By Mike Black

It was a cold and windy day in Central Illinois way back in 1973.  I was 13 and out hunting pheasant and rabbits with my father and friends.  We had covered several sections of corn and a hedgerow or two and had somehow been successful with a couple of roosters and a rabbit or two by mid-afternoon.  While walking a field I noticed a patch of woods off my left that “looked good.”  I hollered at my dad and told him I would cut through there on the way back to the truck.  As I cut down from the field to the woods I remember that just the summer before I had walked through those same woods with a fishing pole headed to a secluded pond and flushed two coveys of quail.  This time I headed in with a 20-gauge Ithaca pump instead of a spinning reel and 6# line…

There was some snow on the ground as I entered the woods and I had the feeling you get as a hunter that this was a special place.  I did not understand the reason for the open and burned woods and the mix of shrubs and grasses, but something told me to step with a purpose and pay attention.

I eased through the area and about a hundred yards in I caught movement to my left.  Almost instantly a covey of quail exploded around me and headed in what seemed every direction.  In desperation I took a shot and sent a load of 7 ½ shot through thin air nowhere near a quail and worked another shell into the chamber. Two late flushing quail came up just to my right and crossed to the left as I pulled the trigger. Brush blocked my view after the shot, but with feathers blowing in the wind I was sure I made a hit!  I had indeed killed my first quail. It was a hen and I can still remember the vivid memory of that still warm bird in my hand, the cold wind, the gray skies and, yes, that special place.

Two major changes have occurred over the landscape for bobwhite quail over the last several decades.  First, forests have greatly increased in acreage and volume – we have more land in forests and higher timber volumes than at any time in recent history.  We foresters are proud of that - but the forests have matured and the canopies have closed.   Much of the extensive savannah and woodland forests of the past are gone.  They were a significant and often dominate part of the forested landscape, and as recently as 1950-1960 era photography they are still clearly visible.

Secondly, and at the same time, fire suppression became the policy on the land and gone are the frequent and sometimes landscape-scale fires.  Dense forests and an almost total exclusion of fire have dealt a heavy blow for the bobwhite.

As a forester, I understand the value of high volumes of timber as well as protection of property that good wildfire suppression provides. These amenities are important and highly valued, but increasingly other values such as diverse wildlife habitat and the restoration of forgotten species and ecosystems are also important on public and private forest lands. Natural resource professionals and, increasingly, the general public are aware of the value of prescribed fire for wildlife habitat development, restoration and maintenance.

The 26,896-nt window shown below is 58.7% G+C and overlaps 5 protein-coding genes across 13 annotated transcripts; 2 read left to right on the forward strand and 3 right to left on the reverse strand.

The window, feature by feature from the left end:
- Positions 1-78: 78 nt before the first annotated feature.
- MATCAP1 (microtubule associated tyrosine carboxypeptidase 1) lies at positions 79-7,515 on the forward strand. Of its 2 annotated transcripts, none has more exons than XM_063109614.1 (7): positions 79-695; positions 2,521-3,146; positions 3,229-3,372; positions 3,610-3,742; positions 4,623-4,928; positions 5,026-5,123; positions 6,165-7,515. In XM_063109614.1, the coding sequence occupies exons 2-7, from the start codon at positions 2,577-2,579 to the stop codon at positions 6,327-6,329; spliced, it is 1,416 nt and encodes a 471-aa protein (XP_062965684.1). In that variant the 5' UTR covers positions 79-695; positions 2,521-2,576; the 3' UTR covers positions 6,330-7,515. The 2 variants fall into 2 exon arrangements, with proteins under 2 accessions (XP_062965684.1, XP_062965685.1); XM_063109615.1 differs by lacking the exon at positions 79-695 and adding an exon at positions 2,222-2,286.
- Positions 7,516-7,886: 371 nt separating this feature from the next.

Over the last 15 months I have had the privilege to work with outstanding co-workers, and dedicated biologists and foresters who are passionate about wildlife habitat management in general and with bobwhite quail in particular.  I have had many beliefs re-enforced, and new visions added in my meetings and field visits, and I intend to share these thoughts with you over the coming months.

There is no greater opportunity in the historic range of bobwhite quail for habitat restoration than the forested landscape.

We can make a difference.

Mike Black

Don McKenzie

NBCI Forestry Coordinator

Just in his short tenure as NBCI’s forestry coordinator, Mike has logged over 75,000 miles on behalf of NBCI making appearances in 19 of the 25 states promoting and preaching the gospel of “forest management for wildlife” among wildlife biologists and fellow foresters. As a professional forester himself, and one with a passion for wildlife, Black says the greatest opportunity for wild bobwhite recovery – 68% in fact -- is in the proper management of oak and pine savannah and woodland forests within the historic bobwhite range.

An avid hunter, angler and cook (“if it swims, runs or flies I chase it”), Black is an Illinois native with a BS in forestry and a minor in wildlife management from UT. From his graduation in 1985 until 1995 he assisted Tennessee and North Alabama landowners for Bowater as an industrial forester. Then he established his own company, Sequatchie Forest & Wildlife, specializing in Quality Deer Management programs and creating excellent wildlife habitat through effective forest management practices.

From 2004 until 2010, when he signed on to NBCI, he contracted with the Department of Defense at Arnold Air Force Base in Tullahoma, Tennessee, focusing on restoration ecology, prescribed burning, and quality deer management. Mike has taught both hunter and bow hunter education in Tennessee for 23 years and was Tennessee Instructor of the Year in 2004.

He’s a member of the Society of American Foresters, past Chairman of the Tennessee Forestry Commission, sits on the Association of Fish & Wildlife Agencies’ Forestry Group, staff representative on the National Bobwhite Technical Committee Forestry sub-committee, advisory board member for the Oak Woodlands and Forest Fire Consortium, management board member with the East Gulf Coast Joint Venture,  numerous state prescribed fire councils, board member on the Longleaf Partnership Council and is director of a new national shortleaf pine organization focused on developing a national strategic restoration plan.